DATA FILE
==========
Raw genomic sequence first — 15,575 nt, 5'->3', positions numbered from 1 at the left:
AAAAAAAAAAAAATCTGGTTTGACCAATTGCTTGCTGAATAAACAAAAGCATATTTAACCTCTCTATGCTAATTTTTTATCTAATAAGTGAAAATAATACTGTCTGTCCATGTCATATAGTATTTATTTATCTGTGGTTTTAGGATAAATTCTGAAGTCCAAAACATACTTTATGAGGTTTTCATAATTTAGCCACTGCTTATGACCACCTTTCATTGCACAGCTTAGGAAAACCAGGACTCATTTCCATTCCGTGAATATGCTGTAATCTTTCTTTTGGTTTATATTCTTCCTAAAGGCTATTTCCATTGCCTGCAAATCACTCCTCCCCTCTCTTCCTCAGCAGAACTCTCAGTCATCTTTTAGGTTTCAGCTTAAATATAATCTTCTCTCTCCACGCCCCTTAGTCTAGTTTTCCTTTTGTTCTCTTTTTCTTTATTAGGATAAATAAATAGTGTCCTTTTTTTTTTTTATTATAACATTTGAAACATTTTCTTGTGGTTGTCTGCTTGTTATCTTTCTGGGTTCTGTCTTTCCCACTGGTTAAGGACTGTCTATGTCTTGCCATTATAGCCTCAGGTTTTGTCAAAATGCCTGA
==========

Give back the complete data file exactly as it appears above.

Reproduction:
Raw genomic sequence first — 15,575 nt, 5'->3', positions numbered from 1 at the left:
AAAAAAAAAAAAATCTGGTTTGACCAATTGCTTGCTGAATAAACAAAAGCATATTTAACCTCTCTATGCTAATTTTTTATCTAATAAGTGAAAATAATACTGTCTGTCCATGTCATATAGTATTTATTTATCTGTGGTTTTAGGATAAATTCTGAAGTCCAAAACATACTTTATGAGGTTTTCATAATTTAGCCACTGCTTATGACCACCTTTCATTGCACAGCTTAGGAAAACCAGGACTCATTTCCATTCCGTGAATATGCTGTAATCTTTCTTTTGGTTTATATTCTTCCTAAAGGCTATTTCCATTGCCTGCAAATCACTCCTCCCCTCTCTTCCTCAGCAGAACTCTCAGTCATCTTTTAGGTTTCAGCTTAAATATAATCTTCTCTCTCCACGCCCCTTAGTCTAGTTTTCCTTTTGTTCTCTTTTTCTTTATTAGGATAAATAAATAGTGTCCTTTTTTTTTTTTATTATAACATTTGAAACATTTTCTTGTGGTTGTCTGCTTGTTATCTTTCTGGGTTCTGTCTTTCCCACTGGTTAAGGACTGTCTATGTCTTGCCATTATAGCCTCAGGTTTTGTCAAAATGCCTGA